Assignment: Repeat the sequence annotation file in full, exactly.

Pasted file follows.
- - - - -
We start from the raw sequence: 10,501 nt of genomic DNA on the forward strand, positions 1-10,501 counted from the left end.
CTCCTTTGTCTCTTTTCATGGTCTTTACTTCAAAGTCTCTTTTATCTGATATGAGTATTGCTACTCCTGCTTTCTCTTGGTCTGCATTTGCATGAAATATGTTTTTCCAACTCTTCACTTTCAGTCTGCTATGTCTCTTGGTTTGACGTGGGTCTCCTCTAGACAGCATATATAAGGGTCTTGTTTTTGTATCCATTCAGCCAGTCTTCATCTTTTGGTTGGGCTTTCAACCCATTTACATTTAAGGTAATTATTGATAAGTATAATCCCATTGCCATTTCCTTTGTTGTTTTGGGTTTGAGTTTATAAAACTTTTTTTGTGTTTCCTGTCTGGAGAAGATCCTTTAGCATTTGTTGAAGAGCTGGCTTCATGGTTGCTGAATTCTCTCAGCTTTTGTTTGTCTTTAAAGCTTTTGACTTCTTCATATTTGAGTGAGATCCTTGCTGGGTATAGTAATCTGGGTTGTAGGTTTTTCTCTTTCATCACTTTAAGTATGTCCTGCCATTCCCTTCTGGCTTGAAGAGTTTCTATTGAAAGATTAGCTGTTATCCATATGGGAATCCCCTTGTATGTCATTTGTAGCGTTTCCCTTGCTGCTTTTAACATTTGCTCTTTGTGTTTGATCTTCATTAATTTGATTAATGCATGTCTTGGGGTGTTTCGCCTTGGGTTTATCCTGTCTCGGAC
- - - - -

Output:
We start from the raw sequence: 10,501 nt of genomic DNA on the forward strand, positions 1-10,501 counted from the left end.
CTCCTTTGTCTCTTTTCATGGTCTTTACTTCAAAGTCTCTTTTATCTGATATGAGTATTGCTACTCCTGCTTTCTCTTGGTCTGCATTTGCATGAAATATGTTTTTCCAACTCTTCACTTTCAGTCTGCTATGTCTCTTGGTTTGACGTGGGTCTCCTCTAGACAGCATATATAAGGGTCTTGTTTTTGTATCCATTCAGCCAGTCTTCATCTTTTGGTTGGGCTTTCAACCCATTTACATTTAAGGTAATTATTGATAAGTATAATCCCATTGCCATTTCCTTTGTTGTTTTGGGTTTGAGTTTATAAAACTTTTTTTGTGTTTCCTGTCTGGAGAAGATCCTTTAGCATTTGTTGAAGAGCTGGCTTCATGGTTGCTGAATTCTCTCAGCTTTTGTTTGTCTTTAAAGCTTTTGACTTCTTCATATTTGAGTGAGATCCTTGCTGGGTATAGTAATCTGGGTTGTAGGTTTTTCTCTTTCATCACTTTAAGTATGTCCTGCCATTCCCTTCTGGCTTGAAGAGTTTCTATTGAAAGATTAGCTGTTATCCATATGGGAATCCCCTTGTATGTCATTTGTAGCGTTTCCCTTGCTGCTTTTAACATTTGCTCTTTGTGTTTGATCTTCATTAATTTGATTAATGCATGTCTTGGGGTGTTTCGCCTTGGGTTTATCCTGTCTCGGAC